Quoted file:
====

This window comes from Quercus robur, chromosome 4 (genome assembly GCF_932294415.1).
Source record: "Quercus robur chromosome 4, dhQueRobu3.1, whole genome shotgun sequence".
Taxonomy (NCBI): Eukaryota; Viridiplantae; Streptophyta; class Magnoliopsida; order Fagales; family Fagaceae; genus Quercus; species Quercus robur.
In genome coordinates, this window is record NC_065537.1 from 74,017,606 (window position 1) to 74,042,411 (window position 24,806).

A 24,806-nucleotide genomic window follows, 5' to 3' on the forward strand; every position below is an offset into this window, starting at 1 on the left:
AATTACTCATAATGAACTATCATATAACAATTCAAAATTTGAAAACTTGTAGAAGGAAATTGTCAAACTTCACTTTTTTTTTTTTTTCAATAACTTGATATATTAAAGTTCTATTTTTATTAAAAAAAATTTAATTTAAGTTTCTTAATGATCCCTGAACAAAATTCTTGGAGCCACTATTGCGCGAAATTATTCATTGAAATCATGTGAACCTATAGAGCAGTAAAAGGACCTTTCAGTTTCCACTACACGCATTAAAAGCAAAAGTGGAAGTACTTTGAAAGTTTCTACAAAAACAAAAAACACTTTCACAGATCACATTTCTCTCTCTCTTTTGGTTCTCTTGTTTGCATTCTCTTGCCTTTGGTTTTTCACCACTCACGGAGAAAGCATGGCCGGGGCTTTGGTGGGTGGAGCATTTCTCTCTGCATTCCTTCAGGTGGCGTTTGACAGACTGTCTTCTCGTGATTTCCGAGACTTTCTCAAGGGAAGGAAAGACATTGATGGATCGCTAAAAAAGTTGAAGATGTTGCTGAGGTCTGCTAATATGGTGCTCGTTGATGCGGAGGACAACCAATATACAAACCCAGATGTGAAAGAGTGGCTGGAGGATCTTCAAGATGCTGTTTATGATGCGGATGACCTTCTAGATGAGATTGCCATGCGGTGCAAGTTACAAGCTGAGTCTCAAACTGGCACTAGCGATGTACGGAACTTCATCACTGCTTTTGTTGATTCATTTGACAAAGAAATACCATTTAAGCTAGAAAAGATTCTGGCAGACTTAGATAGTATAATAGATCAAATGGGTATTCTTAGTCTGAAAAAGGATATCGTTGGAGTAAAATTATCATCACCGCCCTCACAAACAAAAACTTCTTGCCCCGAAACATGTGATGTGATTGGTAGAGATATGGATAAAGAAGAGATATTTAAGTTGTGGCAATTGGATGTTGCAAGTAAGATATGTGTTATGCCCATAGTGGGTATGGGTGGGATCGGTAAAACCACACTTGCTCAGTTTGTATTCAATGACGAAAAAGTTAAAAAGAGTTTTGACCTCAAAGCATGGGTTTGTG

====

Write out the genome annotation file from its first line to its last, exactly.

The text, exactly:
This window comes from Quercus robur, chromosome 4 (genome assembly GCF_932294415.1).
Source record: "Quercus robur chromosome 4, dhQueRobu3.1, whole genome shotgun sequence".
Taxonomy (NCBI): Eukaryota; Viridiplantae; Streptophyta; class Magnoliopsida; order Fagales; family Fagaceae; genus Quercus; species Quercus robur.
In genome coordinates, this window is record NC_065537.1 from 74,017,606 (window position 1) to 74,042,411 (window position 24,806).

A 24,806-nucleotide genomic window follows, 5' to 3' on the forward strand; every position below is an offset into this window, starting at 1 on the left:
AATTACTCATAATGAACTATCATATAACAATTCAAAATTTGAAAACTTGTAGAAGGAAATTGTCAAACTTCACTTTTTTTTTTTTTTCAATAACTTGATATATTAAAGTTCTATTTTTATTAAAAAAAATTTAATTTAAGTTTCTTAATGATCCCTGAACAAAATTCTTGGAGCCACTATTGCGCGAAATTATTCATTGAAATCATGTGAACCTATAGAGCAGTAAAAGGACCTTTCAGTTTCCACTACACGCATTAAAAGCAAAAGTGGAAGTACTTTGAAAGTTTCTACAAAAACAAAAAACACTTTCACAGATCACATTTCTCTCTCTCTTTTGGTTCTCTTGTTTGCATTCTCTTGCCTTTGGTTTTTCACCACTCACGGAGAAAGCATGGCCGGGGCTTTGGTGGGTGGAGCATTTCTCTCTGCATTCCTTCAGGTGGCGTTTGACAGACTGTCTTCTCGTGATTTCCGAGACTTTCTCAAGGGAAGGAAAGACATTGATGGATCGCTAAAAAAGTTGAAGATGTTGCTGAGGTCTGCTAATATGGTGCTCGTTGATGCGGAGGACAACCAATATACAAACCCAGATGTGAAAGAGTGGCTGGAGGATCTTCAAGATGCTGTTTATGATGCGGATGACCTTCTAGATGAGATTGCCATGCGGTGCAAGTTACAAGCTGAGTCTCAAACTGGCACTAGCGATGTACGGAACTTCATCACTGCTTTTGTTGATTCATTTGACAAAGAAATACCATTTAAGCTAGAAAAGATTCTGGCAGACTTAGATAGTATAATAGATCAAATGGGTATTCTTAGTCTGAAAAAGGATATCGTTGGAGTAAAATTATCATCACCGCCCTCACAAACAAAAACTTCTTGCCCCGAAACATGTGATGTGATTGGTAGAGATATGGATAAAGAAGAGATATTTAAGTTGTGGCAATTGGATGTTGCAAGTAAGATATGTGTTATGCCCATAGTGGGTATGGGTGGGATCGGTAAAACCACACTTGCTCAGTTTGTATTCAATGACGAAAAAGTTAAAAAGAGTTTTGACCTCAAAGCATGGGTTTGTG